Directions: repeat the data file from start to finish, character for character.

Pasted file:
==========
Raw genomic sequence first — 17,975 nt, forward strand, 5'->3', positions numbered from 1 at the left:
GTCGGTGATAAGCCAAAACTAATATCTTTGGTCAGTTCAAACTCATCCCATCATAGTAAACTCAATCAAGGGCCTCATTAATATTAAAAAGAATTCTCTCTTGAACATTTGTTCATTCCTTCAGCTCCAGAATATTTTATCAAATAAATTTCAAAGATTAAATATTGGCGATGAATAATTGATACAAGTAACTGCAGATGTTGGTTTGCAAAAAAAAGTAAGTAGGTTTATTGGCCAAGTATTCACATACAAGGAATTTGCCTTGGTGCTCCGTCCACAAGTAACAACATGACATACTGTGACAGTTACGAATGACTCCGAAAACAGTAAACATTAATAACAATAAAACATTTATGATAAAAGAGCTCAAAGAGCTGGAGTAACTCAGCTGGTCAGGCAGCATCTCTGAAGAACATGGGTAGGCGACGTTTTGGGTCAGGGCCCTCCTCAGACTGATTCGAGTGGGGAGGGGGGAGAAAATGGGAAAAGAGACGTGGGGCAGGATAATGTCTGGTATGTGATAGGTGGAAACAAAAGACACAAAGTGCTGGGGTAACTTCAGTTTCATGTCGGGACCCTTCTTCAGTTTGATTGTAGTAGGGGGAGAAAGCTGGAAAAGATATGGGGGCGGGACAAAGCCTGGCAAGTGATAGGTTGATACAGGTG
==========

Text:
Raw genomic sequence first — 17,975 nt, forward strand, 5'->3', positions numbered from 1 at the left:
GTCGGTGATAAGCCAAAACTAATATCTTTGGTCAGTTCAAACTCATCCCATCATAGTAAACTCAATCAAGGGCCTCATTAATATTAAAAAGAATTCTCTCTTGAACATTTGTTCATTCCTTCAGCTCCAGAATATTTTATCAAATAAATTTCAAAGATTAAATATTGGCGATGAATAATTGATACAAGTAACTGCAGATGTTGGTTTGCAAAAAAAAGTAAGTAGGTTTATTGGCCAAGTATTCACATACAAGGAATTTGCCTTGGTGCTCCGTCCACAAGTAACAACATGACATACTGTGACAGTTACGAATGACTCCGAAAACAGTAAACATTAATAACAATAAAACATTTATGATAAAAGAGCTCAAAGAGCTGGAGTAACTCAGCTGGTCAGGCAGCATCTCTGAAGAACATGGGTAGGCGACGTTTTGGGTCAGGGCCCTCCTCAGACTGATTCGAGTGGGGAGGGGGGAGAAAATGGGAAAAGAGACGTGGGGCAGGATAATGTCTGGTATGTGATAGGTGGAAACAAAAGACACAAAGTGCTGGGGTAACTTCAGTTTCATGTCGGGACCCTTCTTCAGTTTGATTGTAGTAGGGGGAGAAAGCTGGAAAAGATATGGGGGCGGGACAAAGCCTGGCAAGTGATAGGTTGATACAGGTG